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Thursday, May 5, 2016

Brad McGinley ... the plant doctor

Monday, September 13, 2010

Around 8:30 in the morning, the first patient arrives and the doctor is in.

Glencoe resident Willard Wyatt enters the office carrying the "patient," a green leaf with brown spots on it along with a jar of dirt.

The "doctor" is Fulton County Extension agent Brad McGinley.

One of McGinley's many duties is to examine people's plant and vegetable problems and try to diagnose a cure.

"Each spring, nice green leaves come out but, by early summer, the leaves begin changing color," says Wyatt, talking about the Red Oak he planted about four years ago.

"I've gone through several books trying to see what the problem might be, but I couldn't find anything," Wyatt tells McGinley. "I think something is lacking in the soil."

That is why, at McGinley's request, Wyatt has brought in a soil sample. McGinley suspects the soil around the tree may be lacking in lime. He will send the soil sample to a state lab in Little Rock for analysis.

"That is what is interesting about this job," says McGinley. "Every day it is something different. You never know what is going to come in."

A look around the Extension Agent's office confirms that. On any given day, you will find a clump of weeds on a table dropped off by someone who wants to know what they are and how to stop their advance. There may be a box of dirt owned by someone who wants to know why it is so black and sooty looking. Someone has left a plastic bag full of mulch covered by some slimy, moldy looking stuff.

Then there's the critters.

"I've had snakes dropped off in a bag, rodents," says McGinley. "I get lots of bugs, pests people are finding on their trees and vegetables and sometimes, in their homes."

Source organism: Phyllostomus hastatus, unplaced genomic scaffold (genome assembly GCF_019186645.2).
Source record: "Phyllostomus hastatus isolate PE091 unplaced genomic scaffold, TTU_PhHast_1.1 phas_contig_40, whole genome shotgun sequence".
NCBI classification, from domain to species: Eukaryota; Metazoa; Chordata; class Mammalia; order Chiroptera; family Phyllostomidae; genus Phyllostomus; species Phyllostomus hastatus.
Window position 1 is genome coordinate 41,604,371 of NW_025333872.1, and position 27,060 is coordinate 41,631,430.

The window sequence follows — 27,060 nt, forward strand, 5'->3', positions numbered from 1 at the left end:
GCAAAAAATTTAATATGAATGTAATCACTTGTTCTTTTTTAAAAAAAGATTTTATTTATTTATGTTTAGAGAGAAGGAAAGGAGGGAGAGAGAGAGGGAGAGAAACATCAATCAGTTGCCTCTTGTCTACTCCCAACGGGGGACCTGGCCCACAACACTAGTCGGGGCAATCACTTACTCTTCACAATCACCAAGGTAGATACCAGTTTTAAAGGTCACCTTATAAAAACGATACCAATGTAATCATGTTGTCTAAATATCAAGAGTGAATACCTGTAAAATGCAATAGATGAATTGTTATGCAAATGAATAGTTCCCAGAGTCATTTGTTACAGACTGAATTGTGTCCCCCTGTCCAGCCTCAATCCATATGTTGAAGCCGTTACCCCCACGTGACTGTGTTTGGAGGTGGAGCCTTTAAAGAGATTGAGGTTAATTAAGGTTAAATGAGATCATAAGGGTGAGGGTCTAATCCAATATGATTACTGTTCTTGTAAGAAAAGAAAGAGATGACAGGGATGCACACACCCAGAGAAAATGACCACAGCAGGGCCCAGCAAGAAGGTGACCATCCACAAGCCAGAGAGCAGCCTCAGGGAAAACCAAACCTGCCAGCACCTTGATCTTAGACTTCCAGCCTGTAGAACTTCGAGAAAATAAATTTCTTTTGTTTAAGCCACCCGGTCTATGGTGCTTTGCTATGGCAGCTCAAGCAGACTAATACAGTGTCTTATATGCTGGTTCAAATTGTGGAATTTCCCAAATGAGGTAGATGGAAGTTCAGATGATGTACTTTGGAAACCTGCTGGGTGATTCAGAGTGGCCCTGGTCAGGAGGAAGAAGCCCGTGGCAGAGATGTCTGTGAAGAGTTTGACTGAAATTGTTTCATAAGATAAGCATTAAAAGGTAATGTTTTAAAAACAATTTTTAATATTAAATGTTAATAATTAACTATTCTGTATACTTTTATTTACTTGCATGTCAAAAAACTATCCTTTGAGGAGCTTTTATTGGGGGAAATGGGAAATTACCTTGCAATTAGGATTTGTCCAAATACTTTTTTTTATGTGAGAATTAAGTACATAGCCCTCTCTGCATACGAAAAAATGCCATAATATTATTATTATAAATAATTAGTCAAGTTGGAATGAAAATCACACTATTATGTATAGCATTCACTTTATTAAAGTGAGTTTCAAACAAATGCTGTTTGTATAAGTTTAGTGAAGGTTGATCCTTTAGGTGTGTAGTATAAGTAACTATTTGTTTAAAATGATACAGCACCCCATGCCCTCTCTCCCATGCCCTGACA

From past experience, McGinley can often tell what the fungus, disease, or insect is and what to do about it. If he is not sure, there are reference books in his office and the internet is his go-to source for specialists who work for the extension service and are available to help with his investigations.

Spring and summer are especially busy times for the plant "doctor" because people are planting and tending gardens and trees and shrubs.

According to McGinley, "Every growing season is different but I can always count on lots of questions about tomatoes. Almost everybody tries to grow tomatoes and about everybody has tomato problems."

"This year, because it got hot early, we had a lot of newly planted trees in distress," says McGinley, who advised hose watering until Mother Nature cooperated with cooler weather and rain.

"I also got a lot of calls about green beans and tomatoes which were growing and blooming but not bearing fruit," added McGinley. "Green beans and tomatoes quit setting fruit at 93 degrees and about all you can do, when it's that hot for an extended time, is hope for cooler weather."

According to McGinley, all in all, it has been a pretty good growing season. While there have been extended dry periods, there has, generally, been enough occasional rain to keep things growing.

As fall approaches, McGinley is expecting calls about ladybugs who want to move indoors in cooler weather. McGinley's advice: keep the vacuum cleaner handy and suck them up. There is no good way to keep them out, they don't bite or do any harm and they are great to have outside because they eat a lot of aphids and other harmful bugs.

With garden production winding down, McGinley suggests that fall is a good time to give him a soil sample that he can have analyzed. The state lab is less busy in the fall and determining garden soil shortcomings early gives you time to get the soil in shape for next year's planting season.

"I ran out of other options," is Willard Wyatt's explanation as to why he turned to McGinley about his tree problem.

Wyatt first contacted McGinley after the 2009 ice storm, because he was concerned about how ice had bent over pine trees on his property.

Back then, McGinley told Wyatt the trees should eventually straighten up and most have.

McGinley says people he assists spread the word about his services and he always has plenty to do.

You can reach Brad McGinley at 895-3301 or via e-mail at bmcginley@uaex.edu.



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